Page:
- It should be noted the division of rights in this apartheid is not based purely on race, but also on citizenship. It is apartheid none the less. [↩]
- One way to do this, off the top of my head: take away weapons from all civilians in the West Bank, provide IDF protection only within settlement and in activities coordinated in advance and deemed non-provocative. Dismantle indefensible outposts as though they were unrecognized Bedouin villages. [↩]
There I was again, thinking about how ridiculous the concept of a “delegitimization campaign” against Israel is. How I’ve never seen any talk of it amongst those who are allegedly involved. How it must be paranoid fear or some kind of conspiracy that causes hasbaraniks and politicians to keep going on about it.
And then it hit me. Could it be? Could it be that there actually is a delegitimization campaign? One that I’ve actually been involved in without realizing it, however marginal my role? Maybe they were right all along?
Of course there’s a delegitimization campaign going on. Continue reading And then it hit me
Students at democratic schools are given control and responsibility over how they use their own time.This is simply respect for their autonomy. But one could also think of it as training for one of the biggest challenges of our age. More than ever, we are bombarded with choices from all directions. This is no secret. However, of all approaches to education, only radically democratic schools (like Sudbury schools) seriously address the issue. Continue reading Only autonomy prepares you for autonomy
The term “democratic school” has always seemed problematic to me. It’s problematic because democracy isn’t really the point. Democracy is a tool for creating something else: a community where free learning is possible, as much as such a community is possible. All democratic schools should be run by a democracy, but not every school that is run democratically is automatically a democratic school.
A democratic school is a place where students are responsible for how they use their own time. It is a school which does not try to encourage students, explicitly or implicitly, to take classes and tests. It is a place where people are treated with respect, and know they can expect justice to be served when someone disrespects the community or an individual.
It just so happens that certain styles of democracy serve as excellent tools for upholding freedom and respect. However, it’s very easy to get it wrong, which is why Sudbury schools are very insistent on getting it right. These schools set up very well-defined democracies, because democracy is only good so long as it does not overreach — it has to be there to protect students’ freedom in the present, without presuming to know what choices are better for their future, or infringing on the privacy of their feelings.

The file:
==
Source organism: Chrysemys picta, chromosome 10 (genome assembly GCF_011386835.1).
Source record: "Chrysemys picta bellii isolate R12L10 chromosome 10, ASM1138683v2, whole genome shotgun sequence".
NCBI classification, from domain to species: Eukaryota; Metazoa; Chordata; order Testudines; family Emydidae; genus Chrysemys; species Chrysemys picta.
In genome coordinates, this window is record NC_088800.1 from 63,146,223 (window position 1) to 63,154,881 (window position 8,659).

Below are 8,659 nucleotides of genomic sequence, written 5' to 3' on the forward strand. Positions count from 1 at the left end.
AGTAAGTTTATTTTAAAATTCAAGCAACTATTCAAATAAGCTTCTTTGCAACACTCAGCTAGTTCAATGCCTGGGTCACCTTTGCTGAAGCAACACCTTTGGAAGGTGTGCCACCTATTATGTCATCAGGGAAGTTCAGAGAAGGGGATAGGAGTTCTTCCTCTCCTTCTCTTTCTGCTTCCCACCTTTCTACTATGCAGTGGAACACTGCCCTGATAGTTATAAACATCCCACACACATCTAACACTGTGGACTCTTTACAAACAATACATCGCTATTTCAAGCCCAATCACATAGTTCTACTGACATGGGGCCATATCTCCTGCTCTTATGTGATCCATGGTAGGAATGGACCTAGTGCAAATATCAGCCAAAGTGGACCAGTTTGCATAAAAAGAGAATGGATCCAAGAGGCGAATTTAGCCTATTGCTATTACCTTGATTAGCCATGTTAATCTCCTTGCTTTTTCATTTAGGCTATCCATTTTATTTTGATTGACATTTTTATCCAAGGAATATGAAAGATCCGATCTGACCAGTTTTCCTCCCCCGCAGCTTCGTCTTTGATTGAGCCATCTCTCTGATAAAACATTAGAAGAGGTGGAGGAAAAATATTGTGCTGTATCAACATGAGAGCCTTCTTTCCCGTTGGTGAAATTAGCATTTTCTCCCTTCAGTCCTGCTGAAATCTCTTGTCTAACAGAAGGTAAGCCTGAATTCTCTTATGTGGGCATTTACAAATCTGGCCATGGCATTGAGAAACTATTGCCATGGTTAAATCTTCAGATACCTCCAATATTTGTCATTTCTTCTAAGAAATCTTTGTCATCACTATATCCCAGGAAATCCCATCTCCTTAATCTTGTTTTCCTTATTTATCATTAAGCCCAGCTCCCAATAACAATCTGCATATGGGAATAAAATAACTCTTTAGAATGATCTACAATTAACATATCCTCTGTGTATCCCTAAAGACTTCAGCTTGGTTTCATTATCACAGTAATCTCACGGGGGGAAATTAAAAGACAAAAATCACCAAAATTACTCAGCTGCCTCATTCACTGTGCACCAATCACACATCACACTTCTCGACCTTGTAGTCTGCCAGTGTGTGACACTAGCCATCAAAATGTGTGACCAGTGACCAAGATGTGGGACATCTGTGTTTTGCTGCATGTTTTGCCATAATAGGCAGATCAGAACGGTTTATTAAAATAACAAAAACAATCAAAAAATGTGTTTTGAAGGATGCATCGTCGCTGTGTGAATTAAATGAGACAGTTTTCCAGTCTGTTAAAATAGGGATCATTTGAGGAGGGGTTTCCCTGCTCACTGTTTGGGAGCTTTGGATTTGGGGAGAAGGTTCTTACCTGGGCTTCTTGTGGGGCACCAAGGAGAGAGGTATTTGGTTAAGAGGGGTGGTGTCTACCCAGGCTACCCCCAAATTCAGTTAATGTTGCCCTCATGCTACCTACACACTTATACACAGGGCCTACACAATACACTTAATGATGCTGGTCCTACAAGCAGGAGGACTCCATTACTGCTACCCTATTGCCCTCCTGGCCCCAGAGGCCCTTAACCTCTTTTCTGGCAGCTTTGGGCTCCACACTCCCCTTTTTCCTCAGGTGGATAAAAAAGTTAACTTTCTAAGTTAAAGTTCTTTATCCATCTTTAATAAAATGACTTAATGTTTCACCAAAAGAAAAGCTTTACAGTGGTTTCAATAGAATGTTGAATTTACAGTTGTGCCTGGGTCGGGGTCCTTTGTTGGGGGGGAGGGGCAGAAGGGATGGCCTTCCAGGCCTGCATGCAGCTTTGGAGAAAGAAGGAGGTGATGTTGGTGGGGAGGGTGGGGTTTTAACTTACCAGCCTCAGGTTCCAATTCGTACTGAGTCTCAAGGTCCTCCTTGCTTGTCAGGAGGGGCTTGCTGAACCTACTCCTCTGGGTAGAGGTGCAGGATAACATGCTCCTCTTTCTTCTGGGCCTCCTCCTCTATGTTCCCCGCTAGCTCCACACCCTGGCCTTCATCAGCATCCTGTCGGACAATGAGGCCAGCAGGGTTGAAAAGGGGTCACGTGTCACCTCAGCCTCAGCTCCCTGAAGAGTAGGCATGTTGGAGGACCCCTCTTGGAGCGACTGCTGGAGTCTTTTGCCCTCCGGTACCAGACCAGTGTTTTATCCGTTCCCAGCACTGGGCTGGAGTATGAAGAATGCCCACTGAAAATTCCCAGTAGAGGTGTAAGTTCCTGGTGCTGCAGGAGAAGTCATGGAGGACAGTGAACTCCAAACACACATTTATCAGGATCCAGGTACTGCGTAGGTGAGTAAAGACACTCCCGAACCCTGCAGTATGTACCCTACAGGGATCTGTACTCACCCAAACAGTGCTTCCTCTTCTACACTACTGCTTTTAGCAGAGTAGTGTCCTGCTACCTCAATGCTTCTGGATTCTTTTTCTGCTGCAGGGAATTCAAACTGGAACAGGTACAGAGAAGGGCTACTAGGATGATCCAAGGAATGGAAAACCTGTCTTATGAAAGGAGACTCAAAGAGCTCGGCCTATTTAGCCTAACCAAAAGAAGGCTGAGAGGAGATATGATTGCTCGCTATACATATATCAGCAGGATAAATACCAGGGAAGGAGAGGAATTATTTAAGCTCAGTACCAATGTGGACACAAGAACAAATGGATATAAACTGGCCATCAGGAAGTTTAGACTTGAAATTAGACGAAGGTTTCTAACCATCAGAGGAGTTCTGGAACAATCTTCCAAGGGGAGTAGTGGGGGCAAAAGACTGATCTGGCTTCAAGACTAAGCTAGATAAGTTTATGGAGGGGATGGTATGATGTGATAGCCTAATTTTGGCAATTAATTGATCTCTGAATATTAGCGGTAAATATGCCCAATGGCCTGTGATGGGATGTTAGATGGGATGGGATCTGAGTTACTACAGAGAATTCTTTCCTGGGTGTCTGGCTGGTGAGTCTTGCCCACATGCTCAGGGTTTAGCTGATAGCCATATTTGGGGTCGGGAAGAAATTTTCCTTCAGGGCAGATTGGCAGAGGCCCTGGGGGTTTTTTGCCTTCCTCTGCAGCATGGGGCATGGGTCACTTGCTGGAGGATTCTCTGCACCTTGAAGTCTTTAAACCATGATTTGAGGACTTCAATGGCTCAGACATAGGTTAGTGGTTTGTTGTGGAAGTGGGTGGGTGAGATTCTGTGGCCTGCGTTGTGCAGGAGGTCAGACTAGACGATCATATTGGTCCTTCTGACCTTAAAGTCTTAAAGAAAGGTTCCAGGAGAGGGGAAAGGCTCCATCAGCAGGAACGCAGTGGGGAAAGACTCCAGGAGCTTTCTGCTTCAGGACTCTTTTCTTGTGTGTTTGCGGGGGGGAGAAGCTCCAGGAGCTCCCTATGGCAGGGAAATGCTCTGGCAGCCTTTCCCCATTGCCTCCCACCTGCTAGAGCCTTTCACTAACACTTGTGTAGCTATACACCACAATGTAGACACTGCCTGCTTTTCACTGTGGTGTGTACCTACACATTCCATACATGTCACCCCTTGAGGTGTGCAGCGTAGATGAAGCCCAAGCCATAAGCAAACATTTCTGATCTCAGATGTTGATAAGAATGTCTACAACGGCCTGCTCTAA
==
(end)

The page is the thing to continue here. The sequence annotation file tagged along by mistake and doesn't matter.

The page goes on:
Incidentally, the word “republic” comes from the Latin res publica, meaning “public matter”. This hints at a very important idea: the polity (the state, the city, the school) is a public institution, and is something you keep separate from private things.
Sudbury schools use a Judicial Committee which focusses on whether school laws were broken (not on why, or what the individual is going through personally). Some in the free school movement express uneasiness about this seemingly severe approach to justice. However, anyone who has spent some time in such a school knows it is a good thing. Judicial Committee deals with the public aspect of disputes — disrespect of community decisions in such a way that bothered someone enough that they fill out a complaint. This process ignores the personal aspects completely and intentionally.
However, it leaves plenty of room for individuals to address these aspects on a truly personal level. And these are things that come across better when they’re truly and sincerely personal (like talking about problems at home, or about issues one is having with the school or with people there). The judicial process may not directly address the problems that lead people to break community decisions, but it does help others see the problem, which allows them to deal with it. And on the upside, it respects people’s privacy — sometimes you don’t feel like telling just anyone about how you feel.
There are other benefits to separation of the public and the personal. When the community has accustomed itself to this habit, democratic meetings work better — being warned by the Chair is a technical issue, not a personal thing you have to get annoyed about; you can argue strongly against a friend’s motion without them taking it as an insult; every member of the community can apply their thinking to the process as much as they’d like without constantly worrying about the conclusions being taken the wrong way.
When a democracy protects the community’s interests and the individuals’ interests while keeping them separate, that democracy can create a democratic school. It can create a place where students develop freely and learn to direct their own learning and gauge their own success. It empowers students to determine their own direction and participate vigorously in community life.
None of these things are automatic, and protecting them is half the secret of success for those democratic schools that have succeeded.